Marcia James says:
“Don't make the mistake of thinking you can learn the business side of writing AFTER you get "The Call". You need to learn craft and business (especially author promotion) simultaneously to be successful.” --

Jacki Bentley says:
“I’d like to remind struggling aspiring authors to never to give up on their dream to have readers. Over the years, I’ve seen many, many serious writers get published eventually – it takes a discouraging amount of time for some. Windows come open then close in sort of cycles. Use that time to hone the craft of romance writing. Also, some of the rules of writing don’t always translate well to romance, so read, read, and read more romance.” --

Donna MacMeans says:
“Find a local RWA chapter for support when the rejections come (and they will), for informative monthly speakers to teach the things never covered in English class, and for motivation to keep writing and submitting.” –

Leigh Court says:
“My best writing tip is a riff on the Nike slogan: Just Write It! My previous occupation was as a television news reporter, so when I think I have writer's block, or the story is just not flowing, or when I'm staring at a blank computer screen, I pretend I have that 6pm deadline for the nightly news, and Just Write It! Amazing how motivating a deadline can be!” --

Now for a word from an editor with Wild Rose Press

Amanda Barnett says:
“For this editor, a wonderful and intriguing plot captures my interest, every time, but basic writing fundamentals that need work pulls me back out of what could be an awesome read. Point of view and passive/active sentences, etc are all things that can and should be learned with little effort. However, the meat of a good romance begins with creativity—and this comes from the heart and soul. Please, if your dream is to be published, do not give up!”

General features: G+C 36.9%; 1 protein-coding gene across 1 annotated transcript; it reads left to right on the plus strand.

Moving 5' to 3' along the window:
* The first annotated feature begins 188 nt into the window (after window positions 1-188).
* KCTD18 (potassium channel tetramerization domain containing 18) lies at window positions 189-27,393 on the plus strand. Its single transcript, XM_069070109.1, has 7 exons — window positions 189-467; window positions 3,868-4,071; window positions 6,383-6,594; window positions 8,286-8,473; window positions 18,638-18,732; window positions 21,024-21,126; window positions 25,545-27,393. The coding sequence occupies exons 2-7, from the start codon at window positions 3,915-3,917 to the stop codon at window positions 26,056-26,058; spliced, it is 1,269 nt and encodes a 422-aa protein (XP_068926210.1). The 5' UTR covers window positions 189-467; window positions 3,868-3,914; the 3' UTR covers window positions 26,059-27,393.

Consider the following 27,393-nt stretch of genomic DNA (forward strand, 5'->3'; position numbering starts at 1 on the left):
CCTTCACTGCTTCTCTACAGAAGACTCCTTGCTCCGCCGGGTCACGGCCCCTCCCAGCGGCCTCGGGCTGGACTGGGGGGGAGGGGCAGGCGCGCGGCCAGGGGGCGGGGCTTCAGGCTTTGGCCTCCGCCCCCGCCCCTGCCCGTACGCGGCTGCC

So, what's your advice? Share!


Jake - but not the one said...

Good observations, every one!

Bekki Lynn said...

Wonderful quotes! Thanks for sharing.

It's so important to love what you do and never be afraid to keep learning to improve it.

Anne Rainey said...

one thing I'd like to add. Stay away from negative reviews and comments. There will always be tons of opinions about your books and it can really kill your muse when you let them all suck you in until you can't figure out up from down!